PalmSecure turns your blood flow into key for your laptop

Biometric authentication technology is now small enough for laptops and other devices.

PalmSecure is like the home version of a trip through airport security. Eric Mack / CNET

LAS VEGAS--Long before "face unlock" on Android 4.0, Fujitsu developed an even more intimate method for secure user identification--your blood flow.

PalmSecure is a technology that's actually been around for a few years now in Japan, and in a number of business applications ranging from health care to banking, but not seen so much in consumer electronics in the U.S. It uses a biometric authentication system that reads your palm vein pattern. Fujitsu reps here at CES tell me it works only on veins with an active blood flow, so put away your "Mission: Impossible" 3D printers and molds--this tech requires the real thing.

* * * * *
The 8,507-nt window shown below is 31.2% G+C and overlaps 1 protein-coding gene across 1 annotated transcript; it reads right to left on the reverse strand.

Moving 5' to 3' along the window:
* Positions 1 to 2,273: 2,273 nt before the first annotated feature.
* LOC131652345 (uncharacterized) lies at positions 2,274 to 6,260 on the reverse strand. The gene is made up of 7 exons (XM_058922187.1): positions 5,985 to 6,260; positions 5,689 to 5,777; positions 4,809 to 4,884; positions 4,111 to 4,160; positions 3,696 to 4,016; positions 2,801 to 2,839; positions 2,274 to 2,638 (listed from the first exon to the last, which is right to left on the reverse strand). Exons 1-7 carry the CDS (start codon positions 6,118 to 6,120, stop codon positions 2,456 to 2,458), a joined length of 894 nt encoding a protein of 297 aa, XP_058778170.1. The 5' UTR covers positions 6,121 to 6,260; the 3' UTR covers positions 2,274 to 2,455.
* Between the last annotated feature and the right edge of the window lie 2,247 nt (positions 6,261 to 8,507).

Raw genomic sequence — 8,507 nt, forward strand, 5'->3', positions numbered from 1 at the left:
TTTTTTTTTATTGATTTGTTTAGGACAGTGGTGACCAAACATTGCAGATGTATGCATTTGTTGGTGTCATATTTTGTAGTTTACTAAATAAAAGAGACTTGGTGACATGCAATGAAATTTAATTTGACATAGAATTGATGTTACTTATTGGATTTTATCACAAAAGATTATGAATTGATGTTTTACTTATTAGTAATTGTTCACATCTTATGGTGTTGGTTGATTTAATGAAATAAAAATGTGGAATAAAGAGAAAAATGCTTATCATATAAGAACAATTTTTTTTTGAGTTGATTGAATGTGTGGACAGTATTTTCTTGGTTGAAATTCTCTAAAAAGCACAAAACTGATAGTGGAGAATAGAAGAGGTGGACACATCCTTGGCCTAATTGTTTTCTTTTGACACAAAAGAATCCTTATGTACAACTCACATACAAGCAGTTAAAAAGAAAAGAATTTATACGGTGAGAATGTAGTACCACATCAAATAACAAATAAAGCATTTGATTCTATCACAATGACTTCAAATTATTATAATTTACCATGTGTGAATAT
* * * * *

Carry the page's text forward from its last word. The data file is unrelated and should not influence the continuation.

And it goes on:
The palm-scanning technology has already been seen built in to mice and full-size keyboards, but Fujitsu says the tech has now shrunk to the point where it can easily be integrated into laptops and other devices.

Laptops with PalmSecure are now available in Japan, and the company is currently "looking at" North America. I won't hold my breath, although if I did, it would make my veins even easier to read.

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